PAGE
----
Okay, got it. So, because obviously you said that you expect mining production to increase for you guys throughout the year so there is some base level that you guys are expecting I guess. Is there a number of tires that we should be modeling so just because the where you guys can help us out so we can figure out how to model the earthmoving construction obviously we agree that the construction side would be tough but the mining side is prices down but we’re trying to figure out the volume?

Maurice Taylor

The volume of orders that we have right now it is strong, okay. The thing that I’m trying to do is I can only make so, I got 158/63 mould alright now that tire that’s a motor tire, that tire has done tremendous okay. Now what I’m trying to do is I’m trying to, we found the source and we’re going to make to 73.5 inch wheel and I’m going to make the 59.5 inch and those are for loaders. Those tires will be produced sometime this quarter but then I’ll probably have they’ll run those six months and at various mines if they do everything we think they’ll do then I’ll be behind the 8th ball trying to make those tires. Those tires Larry have margins in them that it’s embarrassing alright. I sold that tire to a mining company for $55,000 and it’s been the best tire they’ve had so I sell the tire for $55,000 and my margins are basically in my sense, in my mind are really obscene. My competitor sold that for $75,000 and they don’t have the margin I have. Do you understand what I am saying? Are you there?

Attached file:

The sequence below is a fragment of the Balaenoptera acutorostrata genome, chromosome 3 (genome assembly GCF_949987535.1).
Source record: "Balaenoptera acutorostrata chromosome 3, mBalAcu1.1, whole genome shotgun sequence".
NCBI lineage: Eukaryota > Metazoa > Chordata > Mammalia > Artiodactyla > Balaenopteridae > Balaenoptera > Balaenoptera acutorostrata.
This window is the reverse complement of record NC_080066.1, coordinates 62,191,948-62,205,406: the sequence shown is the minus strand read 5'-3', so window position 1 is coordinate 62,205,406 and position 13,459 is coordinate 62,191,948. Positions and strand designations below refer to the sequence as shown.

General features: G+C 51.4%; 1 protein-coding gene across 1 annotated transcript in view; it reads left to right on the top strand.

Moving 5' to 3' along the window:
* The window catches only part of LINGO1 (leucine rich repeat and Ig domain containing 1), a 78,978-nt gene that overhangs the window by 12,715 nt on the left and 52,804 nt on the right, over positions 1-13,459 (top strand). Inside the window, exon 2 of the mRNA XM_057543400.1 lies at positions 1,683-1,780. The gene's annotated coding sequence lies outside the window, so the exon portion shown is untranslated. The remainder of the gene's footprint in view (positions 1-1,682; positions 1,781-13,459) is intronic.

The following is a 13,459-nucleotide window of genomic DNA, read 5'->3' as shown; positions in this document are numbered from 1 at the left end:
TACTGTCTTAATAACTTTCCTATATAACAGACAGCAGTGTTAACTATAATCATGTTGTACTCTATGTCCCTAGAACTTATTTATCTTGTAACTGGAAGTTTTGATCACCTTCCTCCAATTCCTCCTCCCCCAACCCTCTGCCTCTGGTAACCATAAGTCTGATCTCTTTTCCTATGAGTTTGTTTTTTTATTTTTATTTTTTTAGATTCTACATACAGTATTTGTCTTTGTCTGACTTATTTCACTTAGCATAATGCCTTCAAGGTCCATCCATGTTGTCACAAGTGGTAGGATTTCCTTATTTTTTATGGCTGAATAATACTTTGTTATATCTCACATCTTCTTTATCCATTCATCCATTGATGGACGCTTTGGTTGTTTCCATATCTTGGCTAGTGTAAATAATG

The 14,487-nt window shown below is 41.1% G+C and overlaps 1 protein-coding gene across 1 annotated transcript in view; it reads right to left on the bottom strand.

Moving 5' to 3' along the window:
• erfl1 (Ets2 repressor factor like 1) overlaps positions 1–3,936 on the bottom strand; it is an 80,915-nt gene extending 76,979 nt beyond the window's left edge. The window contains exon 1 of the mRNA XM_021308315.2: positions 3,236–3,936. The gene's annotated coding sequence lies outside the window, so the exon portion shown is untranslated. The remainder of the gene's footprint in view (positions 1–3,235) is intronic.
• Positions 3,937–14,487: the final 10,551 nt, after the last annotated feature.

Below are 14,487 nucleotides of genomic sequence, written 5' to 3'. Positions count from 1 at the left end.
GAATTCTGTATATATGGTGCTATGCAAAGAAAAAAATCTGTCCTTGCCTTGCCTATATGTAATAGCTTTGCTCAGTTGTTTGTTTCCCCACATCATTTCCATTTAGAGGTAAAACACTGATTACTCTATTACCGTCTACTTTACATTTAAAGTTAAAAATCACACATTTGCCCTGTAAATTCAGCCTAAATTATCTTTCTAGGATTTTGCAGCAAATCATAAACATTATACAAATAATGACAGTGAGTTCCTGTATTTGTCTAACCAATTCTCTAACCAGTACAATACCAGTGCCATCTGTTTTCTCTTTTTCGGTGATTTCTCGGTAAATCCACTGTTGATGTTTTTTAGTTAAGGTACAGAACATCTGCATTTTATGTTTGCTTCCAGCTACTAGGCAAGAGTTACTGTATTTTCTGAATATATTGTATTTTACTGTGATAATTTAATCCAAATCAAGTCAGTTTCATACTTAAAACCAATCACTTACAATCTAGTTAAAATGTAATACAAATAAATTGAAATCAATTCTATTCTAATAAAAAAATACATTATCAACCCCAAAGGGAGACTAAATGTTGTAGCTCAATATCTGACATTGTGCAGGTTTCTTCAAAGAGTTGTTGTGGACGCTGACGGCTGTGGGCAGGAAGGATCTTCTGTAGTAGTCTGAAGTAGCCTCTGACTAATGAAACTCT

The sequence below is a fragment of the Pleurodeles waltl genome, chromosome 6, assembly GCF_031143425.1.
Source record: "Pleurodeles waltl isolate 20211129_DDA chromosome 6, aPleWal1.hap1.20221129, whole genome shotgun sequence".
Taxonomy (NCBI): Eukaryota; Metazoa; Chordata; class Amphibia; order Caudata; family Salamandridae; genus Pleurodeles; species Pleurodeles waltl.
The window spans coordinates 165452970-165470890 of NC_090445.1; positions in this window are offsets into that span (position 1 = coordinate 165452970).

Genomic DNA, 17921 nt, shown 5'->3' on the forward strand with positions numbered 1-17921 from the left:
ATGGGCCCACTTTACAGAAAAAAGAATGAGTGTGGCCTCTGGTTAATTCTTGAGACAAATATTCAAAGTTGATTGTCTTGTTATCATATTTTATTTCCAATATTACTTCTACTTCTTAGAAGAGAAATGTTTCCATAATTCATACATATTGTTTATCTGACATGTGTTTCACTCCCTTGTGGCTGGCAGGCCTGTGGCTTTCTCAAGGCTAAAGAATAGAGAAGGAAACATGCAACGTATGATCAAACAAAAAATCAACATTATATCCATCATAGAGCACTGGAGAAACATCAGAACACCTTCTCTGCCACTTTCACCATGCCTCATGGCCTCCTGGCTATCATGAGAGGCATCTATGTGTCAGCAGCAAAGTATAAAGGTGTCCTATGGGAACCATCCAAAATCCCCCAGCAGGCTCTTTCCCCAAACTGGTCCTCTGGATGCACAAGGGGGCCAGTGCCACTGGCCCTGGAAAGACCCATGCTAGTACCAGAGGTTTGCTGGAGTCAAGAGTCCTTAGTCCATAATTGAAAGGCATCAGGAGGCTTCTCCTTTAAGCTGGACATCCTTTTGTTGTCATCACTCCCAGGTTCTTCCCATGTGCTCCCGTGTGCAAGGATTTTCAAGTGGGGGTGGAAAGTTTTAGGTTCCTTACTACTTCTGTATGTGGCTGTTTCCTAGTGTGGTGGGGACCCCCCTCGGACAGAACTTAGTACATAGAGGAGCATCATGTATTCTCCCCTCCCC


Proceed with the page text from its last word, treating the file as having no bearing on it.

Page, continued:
Larry DeMaria – William Blair

Yes, no – I hear you okay. So and in first CAT construction and mining goes Maurice the, a lot of their inventory adjustments on the mining side of they probably not going to get their big snapback – you’re source to Caterpillar is mostly construction right than the mining is that you’re talking about as go rig the mine right.

Maurice Taylor

Right, right.

Larry DeMaria – William Blair

Okay, yeah…

Maurice Taylor

That combines the tire and wheels in mining. The CAT business that’s down is most of that is construction and I know what the order deck looks like but I’m under confidentialities on that. So, I can’t speak up for CAT and I can’t speak up for Deere I mean major OEs, but I do think that the construction side is just going to lift along I don’t think anything is going to really accept. You go down to South America and the construction side in South America is really, really good. So, at least business from the tire side in our business so that’s where we’re at okay.

Operator

Thank you gentlemen, at this time I’ll turn it back over to you for any closing remarks you may have.

Maurice Taylor

No, we’re talked out, we’ll just let this baby move. Everybody have a great summer, long days of August is coming, talk to you all. Thank you, bye, bye.

Operator

And with that, that does conclude our conference for today. We thank you for your participation. You may now disconnect.